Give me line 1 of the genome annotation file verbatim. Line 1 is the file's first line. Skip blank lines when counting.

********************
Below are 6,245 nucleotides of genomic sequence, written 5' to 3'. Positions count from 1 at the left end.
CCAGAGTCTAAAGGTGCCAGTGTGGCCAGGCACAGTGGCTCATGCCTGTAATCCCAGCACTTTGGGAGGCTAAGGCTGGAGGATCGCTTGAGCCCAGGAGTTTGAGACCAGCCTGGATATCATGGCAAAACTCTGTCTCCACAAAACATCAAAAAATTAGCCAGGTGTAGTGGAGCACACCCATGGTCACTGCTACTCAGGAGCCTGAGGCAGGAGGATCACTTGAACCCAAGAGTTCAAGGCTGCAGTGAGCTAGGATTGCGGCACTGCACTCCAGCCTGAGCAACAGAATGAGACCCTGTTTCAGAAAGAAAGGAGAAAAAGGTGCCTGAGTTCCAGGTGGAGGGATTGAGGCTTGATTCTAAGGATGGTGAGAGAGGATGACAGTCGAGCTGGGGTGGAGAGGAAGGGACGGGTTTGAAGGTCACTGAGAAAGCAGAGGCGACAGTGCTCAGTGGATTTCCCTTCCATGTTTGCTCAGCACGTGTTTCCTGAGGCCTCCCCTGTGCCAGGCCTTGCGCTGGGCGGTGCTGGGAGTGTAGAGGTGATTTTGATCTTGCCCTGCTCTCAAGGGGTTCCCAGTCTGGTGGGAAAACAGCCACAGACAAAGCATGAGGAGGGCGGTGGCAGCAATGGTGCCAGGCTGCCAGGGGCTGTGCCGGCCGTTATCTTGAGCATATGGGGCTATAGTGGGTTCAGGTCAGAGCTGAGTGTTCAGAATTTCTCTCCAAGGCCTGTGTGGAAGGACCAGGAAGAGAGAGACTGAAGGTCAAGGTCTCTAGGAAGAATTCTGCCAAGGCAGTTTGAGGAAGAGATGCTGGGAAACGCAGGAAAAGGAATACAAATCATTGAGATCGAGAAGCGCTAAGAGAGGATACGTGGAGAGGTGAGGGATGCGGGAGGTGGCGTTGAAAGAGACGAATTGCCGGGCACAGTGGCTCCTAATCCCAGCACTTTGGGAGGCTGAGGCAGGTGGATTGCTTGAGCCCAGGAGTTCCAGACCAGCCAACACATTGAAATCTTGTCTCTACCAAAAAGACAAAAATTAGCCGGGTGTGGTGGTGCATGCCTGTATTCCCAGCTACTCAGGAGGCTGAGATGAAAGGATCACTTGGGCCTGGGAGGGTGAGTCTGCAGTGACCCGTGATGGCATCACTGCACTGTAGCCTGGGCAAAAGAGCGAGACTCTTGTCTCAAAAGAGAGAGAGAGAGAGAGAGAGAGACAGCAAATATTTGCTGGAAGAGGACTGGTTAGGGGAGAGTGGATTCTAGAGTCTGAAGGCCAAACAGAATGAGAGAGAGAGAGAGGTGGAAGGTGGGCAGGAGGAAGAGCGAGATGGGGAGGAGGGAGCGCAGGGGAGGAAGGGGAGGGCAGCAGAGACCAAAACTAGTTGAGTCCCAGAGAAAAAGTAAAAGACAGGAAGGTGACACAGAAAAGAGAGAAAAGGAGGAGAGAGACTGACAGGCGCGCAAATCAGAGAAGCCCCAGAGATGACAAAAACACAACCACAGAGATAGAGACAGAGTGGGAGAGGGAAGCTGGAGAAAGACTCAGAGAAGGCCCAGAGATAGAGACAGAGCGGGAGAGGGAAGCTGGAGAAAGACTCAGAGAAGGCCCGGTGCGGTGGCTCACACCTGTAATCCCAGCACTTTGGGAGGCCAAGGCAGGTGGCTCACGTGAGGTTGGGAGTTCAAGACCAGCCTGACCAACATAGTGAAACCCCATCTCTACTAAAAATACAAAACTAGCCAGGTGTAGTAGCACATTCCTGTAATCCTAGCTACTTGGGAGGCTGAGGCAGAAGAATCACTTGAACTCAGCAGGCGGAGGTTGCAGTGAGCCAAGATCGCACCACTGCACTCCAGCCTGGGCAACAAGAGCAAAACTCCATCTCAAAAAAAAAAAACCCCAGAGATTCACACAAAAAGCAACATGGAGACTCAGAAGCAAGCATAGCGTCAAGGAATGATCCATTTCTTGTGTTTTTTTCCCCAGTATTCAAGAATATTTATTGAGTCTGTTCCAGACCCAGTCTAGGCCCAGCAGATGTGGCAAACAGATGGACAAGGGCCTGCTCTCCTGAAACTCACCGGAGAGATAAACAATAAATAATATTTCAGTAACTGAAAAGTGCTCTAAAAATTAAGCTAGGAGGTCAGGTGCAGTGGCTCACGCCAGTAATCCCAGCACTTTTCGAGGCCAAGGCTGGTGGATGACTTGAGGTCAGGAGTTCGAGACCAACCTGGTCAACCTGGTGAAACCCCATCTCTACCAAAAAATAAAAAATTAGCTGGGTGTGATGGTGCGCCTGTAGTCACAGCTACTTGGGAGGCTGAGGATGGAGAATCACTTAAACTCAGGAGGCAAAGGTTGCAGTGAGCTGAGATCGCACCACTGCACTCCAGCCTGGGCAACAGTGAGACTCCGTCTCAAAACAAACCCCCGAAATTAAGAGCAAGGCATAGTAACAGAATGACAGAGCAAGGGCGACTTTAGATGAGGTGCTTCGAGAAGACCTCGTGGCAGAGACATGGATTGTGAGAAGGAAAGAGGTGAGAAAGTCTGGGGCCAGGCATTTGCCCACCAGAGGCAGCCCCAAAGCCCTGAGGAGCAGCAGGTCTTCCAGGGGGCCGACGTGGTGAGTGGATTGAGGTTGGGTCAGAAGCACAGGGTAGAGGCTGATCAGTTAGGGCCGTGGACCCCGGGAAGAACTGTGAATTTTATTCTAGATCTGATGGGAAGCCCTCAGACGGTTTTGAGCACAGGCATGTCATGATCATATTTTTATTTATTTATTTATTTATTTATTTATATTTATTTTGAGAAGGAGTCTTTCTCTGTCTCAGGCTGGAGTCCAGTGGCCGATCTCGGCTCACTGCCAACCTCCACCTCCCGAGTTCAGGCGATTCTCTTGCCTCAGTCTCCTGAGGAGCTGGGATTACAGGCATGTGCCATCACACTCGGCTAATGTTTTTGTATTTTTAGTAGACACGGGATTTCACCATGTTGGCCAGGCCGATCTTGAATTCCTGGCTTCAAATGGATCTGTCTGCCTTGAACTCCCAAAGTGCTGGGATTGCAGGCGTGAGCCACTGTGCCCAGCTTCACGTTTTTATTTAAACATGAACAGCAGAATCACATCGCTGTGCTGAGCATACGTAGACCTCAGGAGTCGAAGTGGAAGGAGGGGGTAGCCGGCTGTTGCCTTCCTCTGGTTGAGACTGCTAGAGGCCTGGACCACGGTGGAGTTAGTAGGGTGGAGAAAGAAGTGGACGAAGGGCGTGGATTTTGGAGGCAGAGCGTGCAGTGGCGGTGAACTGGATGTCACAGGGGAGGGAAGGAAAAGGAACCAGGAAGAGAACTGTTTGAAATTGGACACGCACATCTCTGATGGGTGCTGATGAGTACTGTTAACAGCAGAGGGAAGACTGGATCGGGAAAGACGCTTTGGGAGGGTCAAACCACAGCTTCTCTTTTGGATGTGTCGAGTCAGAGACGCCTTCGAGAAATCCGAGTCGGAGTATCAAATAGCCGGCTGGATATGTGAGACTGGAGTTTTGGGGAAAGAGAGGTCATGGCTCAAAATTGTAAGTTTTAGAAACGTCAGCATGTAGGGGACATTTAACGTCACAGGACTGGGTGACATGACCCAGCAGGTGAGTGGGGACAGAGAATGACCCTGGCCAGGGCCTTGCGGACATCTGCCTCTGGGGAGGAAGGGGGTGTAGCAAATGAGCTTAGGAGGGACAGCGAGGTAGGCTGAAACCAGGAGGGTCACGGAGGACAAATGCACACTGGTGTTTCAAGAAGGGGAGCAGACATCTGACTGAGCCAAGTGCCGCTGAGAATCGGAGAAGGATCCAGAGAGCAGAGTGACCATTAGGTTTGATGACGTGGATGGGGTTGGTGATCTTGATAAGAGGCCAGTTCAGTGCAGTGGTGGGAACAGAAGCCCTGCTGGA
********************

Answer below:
Below are 6,245 nucleotides of genomic sequence, written 5' to 3'. Positions count from 1 at the left end.